JDRF, the leading research and advocacy organization funding type 1 diabetes (T1D) research announced today ViaCyte, Inc., a leading regenerative medicine company, has filed an Investigational New Drug application (IND) with the U.S. Food and Drug Administration (FDA) seeking to initiate a Phase 1/2 clinical trial in patients with type 1 diabetes. The trial would evaluate the safety and efficacy of the VC-01 product candidate, a stem cell-derived, encapsulated cell replacement therapy. In a related development, ViaCyte submitted a Medical Device Master File (called MAF) to the FDA in support of the Encaptra drug delivery system, the device component of the VC-01 product candidate.
“[This] IND announcement is a significant milestone and provides momentum on the path to conducting the first clinical study of this potentially transformative therapy for people with type 1 diabetes (T1D),” said Jeffrey Brewer, JDRF president and CEO. “We are excited to continue our collaboration with ViaCyte and believe beta cell encapsulation therapy may one day virtually eliminate the daily management burden for those living with T1D. The ability to encapsulate and thereby protect implanted insulin-producing cells has been a focus for JDRF and a product candidate like VC-01 could potentially play a key role in helping us achieve our vision of creating a world without type 1 diabetes.”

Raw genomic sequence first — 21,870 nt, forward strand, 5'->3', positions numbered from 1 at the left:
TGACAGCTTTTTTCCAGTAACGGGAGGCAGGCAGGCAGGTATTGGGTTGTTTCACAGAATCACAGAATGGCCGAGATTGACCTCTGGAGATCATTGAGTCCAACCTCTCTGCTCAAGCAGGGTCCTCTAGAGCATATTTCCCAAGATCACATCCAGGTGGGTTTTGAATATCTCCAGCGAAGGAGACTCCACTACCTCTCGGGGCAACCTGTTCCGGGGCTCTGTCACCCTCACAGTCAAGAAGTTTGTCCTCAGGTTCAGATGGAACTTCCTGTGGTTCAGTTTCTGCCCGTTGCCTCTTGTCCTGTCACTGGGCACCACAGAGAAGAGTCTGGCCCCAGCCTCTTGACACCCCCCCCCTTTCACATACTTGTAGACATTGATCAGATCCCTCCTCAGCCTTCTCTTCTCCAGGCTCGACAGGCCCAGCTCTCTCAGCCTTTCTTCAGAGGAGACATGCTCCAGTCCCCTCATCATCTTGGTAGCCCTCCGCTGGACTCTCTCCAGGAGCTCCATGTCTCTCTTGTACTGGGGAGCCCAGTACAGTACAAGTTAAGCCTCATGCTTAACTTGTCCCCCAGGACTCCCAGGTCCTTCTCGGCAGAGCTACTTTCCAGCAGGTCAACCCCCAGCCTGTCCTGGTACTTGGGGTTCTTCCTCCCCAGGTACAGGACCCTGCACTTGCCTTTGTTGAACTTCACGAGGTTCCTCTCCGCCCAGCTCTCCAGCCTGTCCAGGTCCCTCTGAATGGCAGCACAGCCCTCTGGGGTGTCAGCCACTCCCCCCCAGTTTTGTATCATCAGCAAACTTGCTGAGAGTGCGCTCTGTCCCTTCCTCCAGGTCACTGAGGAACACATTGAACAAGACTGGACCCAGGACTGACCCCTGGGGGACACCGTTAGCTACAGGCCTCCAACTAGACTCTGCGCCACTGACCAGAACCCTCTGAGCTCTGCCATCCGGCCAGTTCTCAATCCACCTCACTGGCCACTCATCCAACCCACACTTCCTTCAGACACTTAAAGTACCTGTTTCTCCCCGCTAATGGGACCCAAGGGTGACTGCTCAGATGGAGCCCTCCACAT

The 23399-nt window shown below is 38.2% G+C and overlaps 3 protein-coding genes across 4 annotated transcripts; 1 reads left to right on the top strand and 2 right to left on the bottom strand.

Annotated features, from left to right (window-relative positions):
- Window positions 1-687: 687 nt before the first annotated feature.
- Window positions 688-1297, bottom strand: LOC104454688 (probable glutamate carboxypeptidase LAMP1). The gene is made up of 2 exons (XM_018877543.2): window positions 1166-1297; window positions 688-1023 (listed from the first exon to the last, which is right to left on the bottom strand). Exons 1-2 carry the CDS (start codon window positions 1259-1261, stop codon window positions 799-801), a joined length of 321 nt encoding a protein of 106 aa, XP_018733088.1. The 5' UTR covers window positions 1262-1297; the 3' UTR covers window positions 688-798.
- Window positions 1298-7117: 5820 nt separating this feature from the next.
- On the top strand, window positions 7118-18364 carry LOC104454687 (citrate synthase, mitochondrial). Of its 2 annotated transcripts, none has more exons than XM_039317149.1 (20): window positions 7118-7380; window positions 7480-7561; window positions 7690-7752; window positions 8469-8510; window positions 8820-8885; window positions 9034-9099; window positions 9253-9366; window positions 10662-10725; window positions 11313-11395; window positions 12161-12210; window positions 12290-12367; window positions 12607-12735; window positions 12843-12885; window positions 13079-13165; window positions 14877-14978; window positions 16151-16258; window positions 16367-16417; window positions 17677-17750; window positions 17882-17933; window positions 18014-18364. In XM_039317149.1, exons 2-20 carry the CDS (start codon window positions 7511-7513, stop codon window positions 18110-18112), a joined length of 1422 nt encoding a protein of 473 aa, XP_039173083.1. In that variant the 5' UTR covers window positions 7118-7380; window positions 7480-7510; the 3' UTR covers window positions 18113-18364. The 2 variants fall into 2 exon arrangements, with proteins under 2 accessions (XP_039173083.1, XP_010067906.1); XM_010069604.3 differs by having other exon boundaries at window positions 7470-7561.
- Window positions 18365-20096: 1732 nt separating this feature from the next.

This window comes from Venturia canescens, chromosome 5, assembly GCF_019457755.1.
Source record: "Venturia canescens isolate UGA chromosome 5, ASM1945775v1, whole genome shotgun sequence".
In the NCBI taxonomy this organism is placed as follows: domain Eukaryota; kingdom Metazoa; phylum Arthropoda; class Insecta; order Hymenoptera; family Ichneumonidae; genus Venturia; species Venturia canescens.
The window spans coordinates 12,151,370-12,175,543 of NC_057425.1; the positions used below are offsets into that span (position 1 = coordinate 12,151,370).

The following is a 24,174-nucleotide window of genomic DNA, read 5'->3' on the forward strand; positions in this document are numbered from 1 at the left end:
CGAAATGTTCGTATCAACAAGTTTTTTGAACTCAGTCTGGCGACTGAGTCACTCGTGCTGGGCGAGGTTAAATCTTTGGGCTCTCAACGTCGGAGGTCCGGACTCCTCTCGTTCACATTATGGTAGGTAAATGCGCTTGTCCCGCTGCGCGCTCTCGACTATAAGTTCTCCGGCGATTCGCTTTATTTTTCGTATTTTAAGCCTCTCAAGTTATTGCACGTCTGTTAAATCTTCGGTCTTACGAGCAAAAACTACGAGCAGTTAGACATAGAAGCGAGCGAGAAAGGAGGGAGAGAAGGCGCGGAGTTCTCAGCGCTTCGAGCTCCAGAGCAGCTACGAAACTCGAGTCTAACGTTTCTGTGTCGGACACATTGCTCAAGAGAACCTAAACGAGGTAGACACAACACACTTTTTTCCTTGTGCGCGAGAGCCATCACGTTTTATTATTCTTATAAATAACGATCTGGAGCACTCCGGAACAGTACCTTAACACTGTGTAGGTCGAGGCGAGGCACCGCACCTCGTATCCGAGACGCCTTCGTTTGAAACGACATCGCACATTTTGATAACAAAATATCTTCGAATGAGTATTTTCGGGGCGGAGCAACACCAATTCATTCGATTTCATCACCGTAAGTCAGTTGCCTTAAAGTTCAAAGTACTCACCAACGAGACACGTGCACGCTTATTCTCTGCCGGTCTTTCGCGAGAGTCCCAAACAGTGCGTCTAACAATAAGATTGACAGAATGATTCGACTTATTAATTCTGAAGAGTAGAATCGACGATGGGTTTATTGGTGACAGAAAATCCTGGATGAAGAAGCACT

Beta cell encapsulation therapy is a minor procedure that involves putting cells with the capacity to ultimately secrete insulin in a glucose-responsive manner in a protective barrier and implanting them in the body. These encapsulated beta cells will sense a person’s glucose levels and produce insulin as needed, while the barrier shields them from the body’s autoimmune attack that initially triggered the onset of T1D. Encapsulation keeps the newly implanted cells alive by hiding them from the immune system, providing a safe environment where they can function normally. The cells can constantly assess the amount of glucose in the blood and release exactly the correct amount of insulin. Importantly, encapsulation therapy overcomes one of the major obstacles that has slowed progress in the islet transplant field, which is the need for lifetime administration of powerful and toxic immunosuppressive drugs to prevent the immune system from destroying the newly introduced islets.
ViaCyte’s VC-01 product candidate, a cell replacement therapy could potentially transform the way individuals with T1D manage their disease by supplying an alternative source of insulin-producing cells with the potential to free individuals from a dependence on external insulin use. If the product candidate performs as intended, it has the potential to provide individuals who have T1D with a replacement for the beta cells lost or impaired as a result of their disease.
Beta cell encapsulation research is a high priority research area for JDRF because of its potential benefits for individuals with T1D. JDRF has provided substantial funding for multiple scientific research programs to advance discovery and development research in this area.
Date: July 17, 2014